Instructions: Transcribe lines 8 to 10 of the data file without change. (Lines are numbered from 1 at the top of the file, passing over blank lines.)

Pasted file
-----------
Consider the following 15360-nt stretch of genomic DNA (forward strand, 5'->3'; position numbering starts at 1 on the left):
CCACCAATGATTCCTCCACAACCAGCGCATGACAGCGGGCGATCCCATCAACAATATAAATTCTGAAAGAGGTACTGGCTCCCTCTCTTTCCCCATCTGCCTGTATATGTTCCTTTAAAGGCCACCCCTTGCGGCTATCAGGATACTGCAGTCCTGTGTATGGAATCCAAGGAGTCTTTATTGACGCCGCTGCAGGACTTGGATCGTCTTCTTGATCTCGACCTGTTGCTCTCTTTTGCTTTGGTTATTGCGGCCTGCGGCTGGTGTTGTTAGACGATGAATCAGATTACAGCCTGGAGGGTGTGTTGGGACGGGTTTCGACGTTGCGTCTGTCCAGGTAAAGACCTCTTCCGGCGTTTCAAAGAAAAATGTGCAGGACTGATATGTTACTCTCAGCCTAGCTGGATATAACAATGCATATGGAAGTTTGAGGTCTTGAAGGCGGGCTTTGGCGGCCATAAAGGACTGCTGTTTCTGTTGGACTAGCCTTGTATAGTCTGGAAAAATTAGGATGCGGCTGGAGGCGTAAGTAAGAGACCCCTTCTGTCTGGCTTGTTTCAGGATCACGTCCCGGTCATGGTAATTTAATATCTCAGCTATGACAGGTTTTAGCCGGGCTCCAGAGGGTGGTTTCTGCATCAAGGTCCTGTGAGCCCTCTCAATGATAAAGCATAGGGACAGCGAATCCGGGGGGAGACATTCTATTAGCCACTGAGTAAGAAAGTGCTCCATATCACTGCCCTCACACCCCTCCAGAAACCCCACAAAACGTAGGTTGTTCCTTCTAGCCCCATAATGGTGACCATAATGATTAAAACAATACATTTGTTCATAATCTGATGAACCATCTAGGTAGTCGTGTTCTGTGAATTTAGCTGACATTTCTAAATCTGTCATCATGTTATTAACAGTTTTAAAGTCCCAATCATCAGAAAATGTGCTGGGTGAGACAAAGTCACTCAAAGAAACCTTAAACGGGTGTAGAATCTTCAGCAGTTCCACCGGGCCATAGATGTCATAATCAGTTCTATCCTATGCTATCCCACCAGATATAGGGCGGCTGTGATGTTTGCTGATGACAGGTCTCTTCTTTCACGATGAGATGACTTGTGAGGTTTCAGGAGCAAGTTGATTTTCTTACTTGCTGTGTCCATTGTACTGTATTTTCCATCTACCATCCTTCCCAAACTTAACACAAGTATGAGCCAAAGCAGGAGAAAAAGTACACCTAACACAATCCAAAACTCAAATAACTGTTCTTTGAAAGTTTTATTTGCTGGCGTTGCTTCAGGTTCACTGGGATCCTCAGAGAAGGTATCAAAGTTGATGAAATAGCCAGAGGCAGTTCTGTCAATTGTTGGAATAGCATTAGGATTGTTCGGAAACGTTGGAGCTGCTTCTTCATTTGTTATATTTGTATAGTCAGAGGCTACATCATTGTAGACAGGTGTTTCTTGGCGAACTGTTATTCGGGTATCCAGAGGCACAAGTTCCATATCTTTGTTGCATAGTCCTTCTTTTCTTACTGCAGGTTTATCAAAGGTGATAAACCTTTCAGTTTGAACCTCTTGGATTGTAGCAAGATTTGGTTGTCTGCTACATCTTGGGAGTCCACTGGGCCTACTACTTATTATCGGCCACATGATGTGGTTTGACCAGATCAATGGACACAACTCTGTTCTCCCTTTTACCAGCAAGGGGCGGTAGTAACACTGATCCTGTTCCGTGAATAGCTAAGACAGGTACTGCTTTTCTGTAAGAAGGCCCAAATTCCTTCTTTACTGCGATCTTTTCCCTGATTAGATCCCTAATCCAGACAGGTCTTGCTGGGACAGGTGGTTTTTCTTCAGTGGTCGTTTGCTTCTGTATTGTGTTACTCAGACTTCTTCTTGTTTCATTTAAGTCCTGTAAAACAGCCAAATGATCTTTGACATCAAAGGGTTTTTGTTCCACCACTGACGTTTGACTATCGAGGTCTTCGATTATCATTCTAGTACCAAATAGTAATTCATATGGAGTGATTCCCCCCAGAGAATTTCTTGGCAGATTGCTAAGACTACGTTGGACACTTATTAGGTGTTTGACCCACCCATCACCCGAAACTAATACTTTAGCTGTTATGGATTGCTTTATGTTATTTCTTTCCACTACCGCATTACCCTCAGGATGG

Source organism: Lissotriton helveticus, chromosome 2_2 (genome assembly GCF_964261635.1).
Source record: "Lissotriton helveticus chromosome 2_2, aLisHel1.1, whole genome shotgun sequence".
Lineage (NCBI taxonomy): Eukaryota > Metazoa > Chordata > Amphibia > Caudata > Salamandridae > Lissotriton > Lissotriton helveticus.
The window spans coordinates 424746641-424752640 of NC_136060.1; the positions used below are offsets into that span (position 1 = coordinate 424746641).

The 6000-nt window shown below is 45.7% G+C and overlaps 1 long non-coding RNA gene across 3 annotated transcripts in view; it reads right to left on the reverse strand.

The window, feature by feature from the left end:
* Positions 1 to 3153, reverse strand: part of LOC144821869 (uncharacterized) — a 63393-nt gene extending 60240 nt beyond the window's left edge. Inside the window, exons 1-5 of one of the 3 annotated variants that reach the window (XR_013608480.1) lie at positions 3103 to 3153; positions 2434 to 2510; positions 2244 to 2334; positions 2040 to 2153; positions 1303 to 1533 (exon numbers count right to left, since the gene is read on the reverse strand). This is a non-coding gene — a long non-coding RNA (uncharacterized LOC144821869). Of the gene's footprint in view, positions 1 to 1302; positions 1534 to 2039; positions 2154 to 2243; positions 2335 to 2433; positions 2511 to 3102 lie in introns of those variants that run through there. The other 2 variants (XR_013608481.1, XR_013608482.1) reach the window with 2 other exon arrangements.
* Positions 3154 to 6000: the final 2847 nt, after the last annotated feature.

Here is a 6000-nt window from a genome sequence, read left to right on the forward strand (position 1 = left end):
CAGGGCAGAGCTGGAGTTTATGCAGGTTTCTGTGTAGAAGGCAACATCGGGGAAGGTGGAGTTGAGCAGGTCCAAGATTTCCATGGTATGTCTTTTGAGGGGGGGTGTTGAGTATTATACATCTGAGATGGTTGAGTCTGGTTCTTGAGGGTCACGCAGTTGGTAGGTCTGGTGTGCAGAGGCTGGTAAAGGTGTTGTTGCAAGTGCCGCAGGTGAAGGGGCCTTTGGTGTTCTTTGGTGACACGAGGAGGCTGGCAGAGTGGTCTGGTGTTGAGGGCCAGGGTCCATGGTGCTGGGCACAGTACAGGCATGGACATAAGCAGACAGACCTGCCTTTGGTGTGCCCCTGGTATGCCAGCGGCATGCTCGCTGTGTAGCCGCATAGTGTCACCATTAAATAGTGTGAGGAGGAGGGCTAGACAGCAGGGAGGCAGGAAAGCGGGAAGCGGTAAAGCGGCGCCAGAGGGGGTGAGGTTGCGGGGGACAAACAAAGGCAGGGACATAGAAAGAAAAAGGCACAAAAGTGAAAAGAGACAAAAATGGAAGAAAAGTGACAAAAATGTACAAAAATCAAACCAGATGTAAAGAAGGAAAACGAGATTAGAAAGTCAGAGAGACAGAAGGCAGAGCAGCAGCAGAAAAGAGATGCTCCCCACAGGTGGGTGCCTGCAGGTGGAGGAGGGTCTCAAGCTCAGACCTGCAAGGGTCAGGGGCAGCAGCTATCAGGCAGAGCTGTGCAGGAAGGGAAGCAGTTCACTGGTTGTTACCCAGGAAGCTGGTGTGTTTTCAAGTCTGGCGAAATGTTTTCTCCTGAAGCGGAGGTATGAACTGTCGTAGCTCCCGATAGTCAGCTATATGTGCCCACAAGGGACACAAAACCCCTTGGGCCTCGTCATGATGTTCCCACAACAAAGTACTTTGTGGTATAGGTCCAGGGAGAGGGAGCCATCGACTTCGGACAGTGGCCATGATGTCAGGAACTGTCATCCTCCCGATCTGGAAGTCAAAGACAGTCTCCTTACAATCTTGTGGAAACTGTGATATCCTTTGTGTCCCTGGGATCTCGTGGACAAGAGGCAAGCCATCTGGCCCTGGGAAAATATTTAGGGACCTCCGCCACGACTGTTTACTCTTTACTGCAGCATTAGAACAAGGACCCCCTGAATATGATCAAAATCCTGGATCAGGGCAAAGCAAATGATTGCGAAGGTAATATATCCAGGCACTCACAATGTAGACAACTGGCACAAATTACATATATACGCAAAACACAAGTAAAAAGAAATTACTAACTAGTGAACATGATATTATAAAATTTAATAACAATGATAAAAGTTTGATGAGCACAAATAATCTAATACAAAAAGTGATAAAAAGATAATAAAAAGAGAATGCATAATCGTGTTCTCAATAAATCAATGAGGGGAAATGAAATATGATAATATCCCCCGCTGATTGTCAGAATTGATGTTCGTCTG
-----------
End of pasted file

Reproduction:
The window, feature by feature from the left end:
* Positions 1 to 3153, reverse strand: part of LOC144821869 (uncharacterized) — a 63393-nt gene extending 60240 nt beyond the window's left edge. Inside the window, exons 1-5 of one of the 3 annotated variants that reach the window (XR_013608480.1) lie at positions 3103 to 3153; positions 2434 to 2510; positions 2244 to 2334; positions 2040 to 2153; positions 1303 to 1533 (exon numbers count right to left, since the gene is read on the reverse strand). This is a non-coding gene — a long non-coding RNA (uncharacterized LOC144821869). Of the gene's footprint in view, positions 1 to 1302; positions 1534 to 2039; positions 2154 to 2243; positions 2335 to 2433; positions 2511 to 3102 lie in introns of those variants that run through there. The other 2 variants (XR_013608481.1, XR_013608482.1) reach the window with 2 other exon arrangements.
* Positions 3154 to 6000: the final 2847 nt, after the last annotated feature.